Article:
Agile software development in a regulatory environment

I would like to do agile software development for my medical devices, but the #$%! regulations make it impossible! This response is common when asking people from med-tech or similarly regulated industries about agile software development. Contrary to this popular belief, developing regulated software in an agile way is not as hard as one might think. Yes, going agile will not lessen the additional overhead required to pass a regulatory audit. But by focusing on creating artifacts and features which bring value to the products first, the result will be better products.

CMake line by line - using a non-CMake library

CMake is awesome, but it can be hard to figure out. Over the last few years, CMake has become one of the most popular ways to build C++ applications and libraries. Unfortunately, you might be stuck with an existing piece of software that is built entirely differently - be it makefiles, gradle, Qmake or even a completely custom-built way to compile software - you name it. So what if you want to move your codebase to CMake without rewriting the way all these old dependencies are built?

Ditch the estimates and start forecasting

“NoEstimates cannot work because people want to plan ahead.” Sounds familiar? Actually NoEstimates means does not mean the absence of any forecasting and planning ahead. Quite the contrary. By tracking the throughput of a team and having a lean development process planning can actually become more reliable, despite not estimating a single story.

Robust code with design by contract

99.9% of software bugs are caused by programmer mistakes. Testing and code reviews help, but are not enough. If bad code could be caught even earlier, that would be so much nicer. With Design by contract we software engineers get a tool that does exactly that. Design by Contract not just makes code more correct, it also makes it more readable and much more robust against regression bugs.

The art of slicing stories

Breaking down stories in small, manageable chunks is an essential skill when maintaining a good backlog. Sounds good, but how does one actually do the slicing? Splitting backlog items is not magic, but a skill that can be learned. All it needs is a bit of thinking and a few techniques to get going.

Making remote teamwork work

How does remote teamwork actually work? Working together remotely has its challenges, but they are not as big as one might think from the cozy office of a co-located team. While the communication bandwidth of physical face-to-face communication still beats everything else, but modern technology and a few rules for online behavior can make up for a lot.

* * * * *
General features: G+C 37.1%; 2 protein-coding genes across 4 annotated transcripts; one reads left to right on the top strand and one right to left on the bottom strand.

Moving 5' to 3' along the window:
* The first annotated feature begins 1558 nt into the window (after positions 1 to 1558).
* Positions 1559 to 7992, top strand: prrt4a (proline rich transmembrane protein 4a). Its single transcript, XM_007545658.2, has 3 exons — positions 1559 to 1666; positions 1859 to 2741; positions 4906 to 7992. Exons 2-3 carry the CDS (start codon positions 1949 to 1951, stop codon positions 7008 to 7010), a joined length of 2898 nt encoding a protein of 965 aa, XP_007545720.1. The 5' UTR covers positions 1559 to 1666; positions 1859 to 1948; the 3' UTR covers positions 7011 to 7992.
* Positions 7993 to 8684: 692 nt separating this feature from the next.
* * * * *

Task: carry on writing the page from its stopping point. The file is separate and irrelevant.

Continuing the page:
7 factors for successful change

Change is everywhere in modern organizations. Those organizations that find it easy to change succeed, the others suffer. Life in modern companies is signified by fast and frequent changes. Be it agile transformations, digitalization, new tools, new technology, new methods, new processes (and much more) - there are are many powerful drivers for change in a modern VUCA-World The stories of painful and failed change are abundant, yet there are organizations that successfully change frequently without all the pain. What makes their changes much more likely to succeed? And how make they change appear easy? Together with colleagues at bbv Software Services we dove into the topic and we came up with seven major factors that contribute to successful and lightweight change.

Leading across the golden circle

A good part of leadership is to bring inspiration and purpose to people in order to motivate them do get things done. In modern companies job no longer falls to a single boss-leader, but situational, decentralized leadership is the way to go. In essence “whoever knows best” leads the way. In the book Start with Why and a TED talk, the author Simon Sinek describes what he calls the “golden circle” as a model to create purpose and inspiration. In the tiniest nutshell the method consists of three concentric rings, “Why” (innermost), “How” and “What” (outermost) and these questions get answered inside out.

The joy of failure

“We only learn through failure. This quote attributed to the legendary alpinist Reinhold Messner holds a lot of truth in it. Modern organizations like to talk about good failure culture, but is a failure in every circumstance a good thing? Probably not. As a software engineer and climber, I saw a few failures with sometimes quite drastic consequences. Failure is never the goal but sometimes unavoidable, so how can we as individuals, teams, and companies benefit from it?